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Chapter CS9. Climate-smart villages in South Asia

By: AGGARWAL, P.K.
Contributor(s): Khatri-Chhetri, A | Joshi, P.K | Shirsath, P.B | Jat, M.L.
Material type: materialTypeLabelChapterSeries: Working Paper ; No. 135.Publisher: Copenhagen, Denmark: CGIAR Research Program on Climate Change Agriculture and Food Security (CCAFS), 2015Subject(s): Climate-smart agriculture -- South AsiaOnline resources: Access only for CIMMYT Staff In: Westermann, O. Reaching more farmers Innovative approaches to scaling up climate-smart agriculture p. 77-81Summary: A range of technological, institutional and policy options have been proposed by researchers and others to help agriculture become climate-smart. These include changes in agronomic practices, weather insurance, weather forecasts, agricultural diversification, stress-tolerant crop varieties, community management of soil and water resources, and policies related to water, energy and carbon management. Many of these interventions have been successful individually in raising production and income and in building resilience of farming communities in several regions. These interventions have, however, varying costs and economic impacts, and their implementation requires appropriate investment decisions in both on-farm capital and for wider agricultural outreach programmes. The evidence base for many of these interventions at a large scale need to further explored. There is a need to maximize synergies among these interventions as well as minimize trade-offs.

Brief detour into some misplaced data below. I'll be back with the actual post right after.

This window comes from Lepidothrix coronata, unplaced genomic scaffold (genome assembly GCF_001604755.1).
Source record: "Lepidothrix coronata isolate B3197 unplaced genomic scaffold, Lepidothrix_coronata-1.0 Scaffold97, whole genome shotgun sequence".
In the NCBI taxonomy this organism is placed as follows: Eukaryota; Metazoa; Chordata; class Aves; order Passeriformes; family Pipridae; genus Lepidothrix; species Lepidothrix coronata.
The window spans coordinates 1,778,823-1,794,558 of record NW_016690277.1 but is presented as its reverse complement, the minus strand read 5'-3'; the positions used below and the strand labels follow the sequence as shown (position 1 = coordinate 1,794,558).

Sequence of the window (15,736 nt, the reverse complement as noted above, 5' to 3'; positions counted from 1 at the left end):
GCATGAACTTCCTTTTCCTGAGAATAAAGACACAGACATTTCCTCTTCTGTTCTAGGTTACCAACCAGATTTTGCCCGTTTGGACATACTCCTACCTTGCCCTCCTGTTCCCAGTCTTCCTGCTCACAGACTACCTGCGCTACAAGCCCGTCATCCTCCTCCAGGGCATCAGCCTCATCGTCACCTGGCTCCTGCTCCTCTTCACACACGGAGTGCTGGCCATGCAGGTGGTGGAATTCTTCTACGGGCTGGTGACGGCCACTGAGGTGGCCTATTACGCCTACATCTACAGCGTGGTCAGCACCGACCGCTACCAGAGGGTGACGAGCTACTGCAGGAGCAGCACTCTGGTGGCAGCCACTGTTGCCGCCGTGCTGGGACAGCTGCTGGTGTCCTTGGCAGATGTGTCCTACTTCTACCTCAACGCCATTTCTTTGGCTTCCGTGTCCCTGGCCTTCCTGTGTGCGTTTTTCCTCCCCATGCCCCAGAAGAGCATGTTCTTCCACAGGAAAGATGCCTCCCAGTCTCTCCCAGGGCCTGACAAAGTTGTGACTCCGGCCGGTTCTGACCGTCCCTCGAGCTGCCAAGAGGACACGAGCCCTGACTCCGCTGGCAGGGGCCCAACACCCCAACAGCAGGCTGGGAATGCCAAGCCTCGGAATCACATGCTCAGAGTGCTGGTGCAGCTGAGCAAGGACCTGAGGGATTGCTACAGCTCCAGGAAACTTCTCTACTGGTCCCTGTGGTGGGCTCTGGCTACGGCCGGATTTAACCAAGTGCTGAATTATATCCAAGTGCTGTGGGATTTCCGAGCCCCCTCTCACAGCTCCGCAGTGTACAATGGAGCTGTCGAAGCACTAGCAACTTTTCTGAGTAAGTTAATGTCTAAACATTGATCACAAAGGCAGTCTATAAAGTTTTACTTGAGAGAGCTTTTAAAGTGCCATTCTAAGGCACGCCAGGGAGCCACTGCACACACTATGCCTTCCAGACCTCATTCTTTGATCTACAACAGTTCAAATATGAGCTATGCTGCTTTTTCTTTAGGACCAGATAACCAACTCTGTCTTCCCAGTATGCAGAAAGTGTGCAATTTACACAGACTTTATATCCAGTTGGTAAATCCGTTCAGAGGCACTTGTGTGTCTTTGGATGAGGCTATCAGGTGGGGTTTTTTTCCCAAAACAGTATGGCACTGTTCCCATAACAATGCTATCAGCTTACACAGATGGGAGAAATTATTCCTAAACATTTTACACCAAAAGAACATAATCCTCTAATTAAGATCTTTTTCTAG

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Book CIMMYT Knowledge Center: John Woolston Library

Lic. Jose Juan Caballero Flores

 

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A range of technological, institutional and policy options have been proposed by researchers and others to help agriculture become climate-smart. These include changes in agronomic practices, weather insurance, weather forecasts, agricultural diversification, stress-tolerant crop varieties, community management of soil and water resources, and policies related to water, energy and carbon management. Many of these interventions have been successful individually in raising production and income and in building resilience of farming communities in several regions. These interventions have, however, varying costs and economic impacts, and their implementation requires appropriate investment decisions in both on-farm capital and for wider agricultural outreach programmes. The evidence base for many of these interventions at a large scale need to further explored. There is a need to maximize synergies among these interventions as well as minimize trade-offs.

Conservation Agriculture Program

Borlaug Institute for South As

Text in english

Aggarwal, P.K. : No CIMMYT Affiliation

INT3072

I1706967

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